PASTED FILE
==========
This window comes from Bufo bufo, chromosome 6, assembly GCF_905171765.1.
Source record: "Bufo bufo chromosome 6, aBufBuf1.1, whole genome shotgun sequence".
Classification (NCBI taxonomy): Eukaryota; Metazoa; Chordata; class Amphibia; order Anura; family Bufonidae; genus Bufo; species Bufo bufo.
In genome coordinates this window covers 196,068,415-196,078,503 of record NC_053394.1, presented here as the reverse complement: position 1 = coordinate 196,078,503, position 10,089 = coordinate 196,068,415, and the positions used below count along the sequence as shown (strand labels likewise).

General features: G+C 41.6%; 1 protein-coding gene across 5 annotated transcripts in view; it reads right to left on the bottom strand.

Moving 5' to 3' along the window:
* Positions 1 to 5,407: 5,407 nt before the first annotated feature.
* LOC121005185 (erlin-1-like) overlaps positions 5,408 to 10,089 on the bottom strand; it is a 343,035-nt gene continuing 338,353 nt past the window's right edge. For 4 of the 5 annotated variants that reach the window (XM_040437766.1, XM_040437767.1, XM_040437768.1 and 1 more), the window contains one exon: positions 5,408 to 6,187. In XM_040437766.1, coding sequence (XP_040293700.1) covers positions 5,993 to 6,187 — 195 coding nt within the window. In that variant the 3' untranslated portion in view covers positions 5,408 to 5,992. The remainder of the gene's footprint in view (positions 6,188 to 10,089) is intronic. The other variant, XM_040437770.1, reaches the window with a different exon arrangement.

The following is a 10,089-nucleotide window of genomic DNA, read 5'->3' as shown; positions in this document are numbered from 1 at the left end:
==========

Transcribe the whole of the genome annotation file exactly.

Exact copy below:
This window comes from Bufo bufo, chromosome 6, assembly GCF_905171765.1.
Source record: "Bufo bufo chromosome 6, aBufBuf1.1, whole genome shotgun sequence".
Classification (NCBI taxonomy): Eukaryota; Metazoa; Chordata; class Amphibia; order Anura; family Bufonidae; genus Bufo; species Bufo bufo.
In genome coordinates this window covers 196,068,415-196,078,503 of record NC_053394.1, presented here as the reverse complement: position 1 = coordinate 196,078,503, position 10,089 = coordinate 196,068,415, and the positions used below count along the sequence as shown (strand labels likewise).

General features: G+C 41.6%; 1 protein-coding gene across 5 annotated transcripts in view; it reads right to left on the bottom strand.

Moving 5' to 3' along the window:
* Positions 1 to 5,407: 5,407 nt before the first annotated feature.
* LOC121005185 (erlin-1-like) overlaps positions 5,408 to 10,089 on the bottom strand; it is a 343,035-nt gene continuing 338,353 nt past the window's right edge. For 4 of the 5 annotated variants that reach the window (XM_040437766.1, XM_040437767.1, XM_040437768.1 and 1 more), the window contains one exon: positions 5,408 to 6,187. In XM_040437766.1, coding sequence (XP_040293700.1) covers positions 5,993 to 6,187 — 195 coding nt within the window. In that variant the 3' untranslated portion in view covers positions 5,408 to 5,992. The remainder of the gene's footprint in view (positions 6,188 to 10,089) is intronic. The other variant, XM_040437770.1, reaches the window with a different exon arrangement.

The following is a 10,089-nucleotide window of genomic DNA, read 5'->3' as shown; positions in this document are numbered from 1 at the left end: